He attempted to step around Thick-neck to enter the club.
“Back of the line.” Thick-neck shoved him hard.
He tripped on the curb and lost grip of his guitar.
His night couldn’t possibly get any worse. The dark clouds were thickening.
Nanci hit the street and shattered into three parts.
He fell to his knees.
He lost Sister Nanci twice. The pain felt like he did.
He stood to face Thick-neck.
Thick-neck cracked his knuckles like he was go for a scrap. “Try that again and I’ll-”
Thick-neck didn’t see him coming.
He cracked Thick-neck across his jaw with a leaping elbow. A hundred and fifty pounds of force across Thick-neck’s obese melon before chopping him across his buffalo shins.
Thick-neck staggered back and bulldozed a trio of whores who were politicking with a couple of simps at the door.
He didn’t want to kill Thick-neck, he just wanted the guy to know he meant business. Give him something to think about the next time he put hands on him.
Thick massaged his face before wiping the blood from his lips.
“You done fucked up,” Thick-neck said.
No sir, you fucked up when you finished my guitar.
I took a high-guard fighting stance.
The elbow shot should had dropped Thick-neck like a sack of oranges, but the bouncer was clearly juiced and thick like a coconut. He was prepared to chop Thick-neck down like a tree– he had nothing better to do.
Two more buffalo-built bouncers stepped outside the club.
Thick-neck and his two behemoth buddies were on top of him in a blink, beating his ribs and twisting him like a pretzel in the streets.
Thick-neck and his two bouncers immediately hopped off of him and returned to the door.
He spotted the silhouette of a man wearing a feathered fedora in the upstairs window.
He wiped the blood from his nose as he staggered to his feet. “You better talk to me.”
He looked down the street.
The window was cracked in the limo.
“You owe me bitch,” He screamed at Bird-killer in the window. “How quickly we forget, partner.”
Landlord was watching. Waiting. Landlord wouldn’t dare make a move on Bird-killer’s block. Honor among demons.
He turned his attention back to the window. “I built this place!”
Bird-killer stepped away from the window and closed the blinds.
Seconds later a young lady stepped outside to speak with Thick-neck.
He helped build that club. Bird-killer would be a drugged up nobody if he didn’t bring him into his circle. The fedora wearing fairy was a subpar drummer who lacked the talent to make it in that city without him, which is why he resorted to pimping and weapons-dealing.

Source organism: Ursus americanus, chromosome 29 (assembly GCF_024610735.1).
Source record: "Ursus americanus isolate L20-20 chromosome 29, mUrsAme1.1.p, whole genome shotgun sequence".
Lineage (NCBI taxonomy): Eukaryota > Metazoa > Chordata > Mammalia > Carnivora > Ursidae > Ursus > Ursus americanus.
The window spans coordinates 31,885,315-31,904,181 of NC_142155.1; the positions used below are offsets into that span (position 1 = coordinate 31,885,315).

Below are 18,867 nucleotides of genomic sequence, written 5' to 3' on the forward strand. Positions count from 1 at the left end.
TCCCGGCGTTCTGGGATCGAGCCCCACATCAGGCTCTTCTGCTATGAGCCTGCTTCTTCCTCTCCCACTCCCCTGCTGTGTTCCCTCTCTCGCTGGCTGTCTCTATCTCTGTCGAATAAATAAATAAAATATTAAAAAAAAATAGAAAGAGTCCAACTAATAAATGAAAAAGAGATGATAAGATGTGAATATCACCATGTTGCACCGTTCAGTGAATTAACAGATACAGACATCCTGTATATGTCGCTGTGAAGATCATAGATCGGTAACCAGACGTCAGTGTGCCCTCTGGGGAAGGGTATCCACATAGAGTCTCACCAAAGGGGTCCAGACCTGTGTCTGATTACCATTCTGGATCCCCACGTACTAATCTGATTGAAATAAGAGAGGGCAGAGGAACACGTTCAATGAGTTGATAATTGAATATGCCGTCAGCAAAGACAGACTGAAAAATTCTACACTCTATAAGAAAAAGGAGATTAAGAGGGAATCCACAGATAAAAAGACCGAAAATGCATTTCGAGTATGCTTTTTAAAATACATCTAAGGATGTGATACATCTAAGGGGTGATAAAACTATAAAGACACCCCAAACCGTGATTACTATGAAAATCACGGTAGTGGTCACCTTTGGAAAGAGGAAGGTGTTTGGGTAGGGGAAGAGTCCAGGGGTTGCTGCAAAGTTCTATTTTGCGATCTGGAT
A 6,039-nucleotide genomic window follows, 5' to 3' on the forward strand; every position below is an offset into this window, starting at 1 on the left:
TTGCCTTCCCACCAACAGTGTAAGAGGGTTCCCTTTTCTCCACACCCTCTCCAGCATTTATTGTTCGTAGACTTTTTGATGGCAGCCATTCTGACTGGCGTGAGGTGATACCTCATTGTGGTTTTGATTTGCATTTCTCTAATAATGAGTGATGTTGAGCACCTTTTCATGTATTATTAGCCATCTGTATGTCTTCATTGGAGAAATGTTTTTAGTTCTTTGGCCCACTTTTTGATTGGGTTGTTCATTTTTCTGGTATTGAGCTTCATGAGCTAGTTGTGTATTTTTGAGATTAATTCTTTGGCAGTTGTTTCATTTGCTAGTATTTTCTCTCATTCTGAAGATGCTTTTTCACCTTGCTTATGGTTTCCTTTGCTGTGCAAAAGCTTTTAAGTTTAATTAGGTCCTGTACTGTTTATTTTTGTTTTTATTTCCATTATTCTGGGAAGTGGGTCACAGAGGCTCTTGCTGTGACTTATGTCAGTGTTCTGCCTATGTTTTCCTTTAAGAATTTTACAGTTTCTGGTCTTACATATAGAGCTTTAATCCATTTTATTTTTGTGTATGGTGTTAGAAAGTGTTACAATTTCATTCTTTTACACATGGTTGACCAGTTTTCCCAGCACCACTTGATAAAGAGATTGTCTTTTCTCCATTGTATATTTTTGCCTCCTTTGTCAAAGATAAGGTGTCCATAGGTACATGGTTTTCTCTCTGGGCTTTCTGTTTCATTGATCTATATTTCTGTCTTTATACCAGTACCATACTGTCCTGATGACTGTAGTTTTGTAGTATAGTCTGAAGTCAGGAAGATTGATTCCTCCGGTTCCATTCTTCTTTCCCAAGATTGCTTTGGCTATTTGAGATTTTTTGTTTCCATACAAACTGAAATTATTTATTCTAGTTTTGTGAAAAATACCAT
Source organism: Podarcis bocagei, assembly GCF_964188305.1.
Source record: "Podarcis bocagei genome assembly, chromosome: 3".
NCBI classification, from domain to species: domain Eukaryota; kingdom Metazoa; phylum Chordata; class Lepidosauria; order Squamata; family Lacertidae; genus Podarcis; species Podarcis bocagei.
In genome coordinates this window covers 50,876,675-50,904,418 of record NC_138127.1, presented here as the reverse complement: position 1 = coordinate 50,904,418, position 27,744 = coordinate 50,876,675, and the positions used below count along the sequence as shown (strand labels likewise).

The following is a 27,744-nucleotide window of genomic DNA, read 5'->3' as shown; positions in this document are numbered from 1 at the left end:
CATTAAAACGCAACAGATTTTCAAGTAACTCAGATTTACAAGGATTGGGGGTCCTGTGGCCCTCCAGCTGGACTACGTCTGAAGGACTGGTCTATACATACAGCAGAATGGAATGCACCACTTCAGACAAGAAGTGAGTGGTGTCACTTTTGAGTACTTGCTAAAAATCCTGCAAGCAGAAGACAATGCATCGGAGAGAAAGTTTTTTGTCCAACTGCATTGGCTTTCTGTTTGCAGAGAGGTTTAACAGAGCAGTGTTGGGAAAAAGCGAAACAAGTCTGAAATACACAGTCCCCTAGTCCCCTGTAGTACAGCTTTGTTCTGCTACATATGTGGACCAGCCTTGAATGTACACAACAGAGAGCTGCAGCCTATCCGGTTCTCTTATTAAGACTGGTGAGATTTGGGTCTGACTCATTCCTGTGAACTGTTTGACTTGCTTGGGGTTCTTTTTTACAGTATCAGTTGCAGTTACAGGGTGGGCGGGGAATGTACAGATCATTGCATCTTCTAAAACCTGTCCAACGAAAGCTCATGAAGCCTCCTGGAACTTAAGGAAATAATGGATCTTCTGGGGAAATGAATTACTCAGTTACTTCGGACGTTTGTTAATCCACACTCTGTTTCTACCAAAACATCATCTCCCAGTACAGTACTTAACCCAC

Thick-neck approached him again.
He raised one hand to a half-guard with the other holding his ribs together.
He was going to lose the fight but took satisfaction in the idea that he was about to be beaten to death and Landlord was never going to get his rent.
“Bird-killer will see you,” Thick-neck said.
He lowered his guard. “That’s what I thought.”
He snatched the pieces of his shattered guitar from the ground and followed Thick-neck into the alley to the VIP entrance at the side of the club.
The hall was dark and he could feel the rumbling of the shitty music in his bones.
Bird-killer had done renovations since he’d last been to the spot. The VIP entrance was completely separate from the club.
He followed Thick-neck through the dark hallway and up the stairs and into the office.
Bird-killer was behind his desk.
Behind him was a view of the club floor and to his side was a view of the street.
The limo was no longer there.
“Stain,” Bird-Killer pointed to a seat. “Please.”
He took a seat.
Bird-killer poured him a drink. Vintage bottle. Expensive looking.
That’s more like it.
He took the drink and downed it in a single gulp.
It was like cold medicine going down but set fire to his chest.
He wanted another.
“You here for me?” Bird-killer asked in his effeminate voice.
“I’m here to collect,” He replied.
“Oh.” Bird-killer poured and slid him another drink. “Not here to pay off your debt.”
“My debt?” He gulped another drink.
“You owe me a lot of money sweetie.” Bird-killer poured and slid him another drink.
“Owe you?” He drank another. “Bullshit.”
You owe me, Bird. The world owes me.
Bird-killer took a seat, crossed his legs to the side and rested his chin on his clasped hands. “No matter….”
The room started to spin.
“I’m happy,” Bird-Killer said. “You’re here to pay either way.”
His fingers froze..
He lost his glass and nearly melted out of his chair.
“I promise you it’ll be painless,” Bird-killer said. “I owe you that much, partner.”
The drinks. Bird-killer slipped him something heavy.
“You backstabbing piece of… …” He slurred.
The room went black. Couldn’t move. Couldn’t see shit. But he could hear.